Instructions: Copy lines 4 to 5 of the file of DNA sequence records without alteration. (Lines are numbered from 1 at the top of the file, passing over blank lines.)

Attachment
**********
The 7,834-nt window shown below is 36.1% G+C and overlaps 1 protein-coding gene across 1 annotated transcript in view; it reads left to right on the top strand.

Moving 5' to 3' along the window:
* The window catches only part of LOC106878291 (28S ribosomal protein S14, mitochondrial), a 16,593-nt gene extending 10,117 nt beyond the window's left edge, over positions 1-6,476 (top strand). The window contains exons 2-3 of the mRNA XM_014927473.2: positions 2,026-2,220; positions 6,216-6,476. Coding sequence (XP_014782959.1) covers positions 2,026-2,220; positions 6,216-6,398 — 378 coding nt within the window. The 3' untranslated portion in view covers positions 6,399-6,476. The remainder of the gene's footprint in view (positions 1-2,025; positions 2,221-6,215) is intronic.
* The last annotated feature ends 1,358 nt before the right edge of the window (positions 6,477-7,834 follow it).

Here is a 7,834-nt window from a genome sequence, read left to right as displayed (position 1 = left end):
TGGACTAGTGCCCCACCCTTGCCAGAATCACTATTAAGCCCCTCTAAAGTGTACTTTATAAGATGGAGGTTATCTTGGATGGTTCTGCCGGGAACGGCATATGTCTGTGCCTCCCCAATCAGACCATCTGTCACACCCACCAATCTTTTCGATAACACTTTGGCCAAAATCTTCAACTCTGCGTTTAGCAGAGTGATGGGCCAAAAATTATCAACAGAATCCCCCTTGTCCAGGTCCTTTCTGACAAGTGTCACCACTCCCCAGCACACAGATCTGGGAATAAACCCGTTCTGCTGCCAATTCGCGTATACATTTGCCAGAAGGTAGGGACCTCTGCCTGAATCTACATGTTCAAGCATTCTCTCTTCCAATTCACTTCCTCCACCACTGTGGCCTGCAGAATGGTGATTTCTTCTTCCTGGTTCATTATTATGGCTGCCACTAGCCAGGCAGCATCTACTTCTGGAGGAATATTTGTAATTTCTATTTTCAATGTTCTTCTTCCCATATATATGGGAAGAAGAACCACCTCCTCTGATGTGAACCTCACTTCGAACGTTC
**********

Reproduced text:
* The last annotated feature ends 1,358 nt before the right edge of the window (positions 6,477-7,834 follow it).

Here is a 7,834-nt window from a genome sequence, read left to right as displayed (position 1 = left end):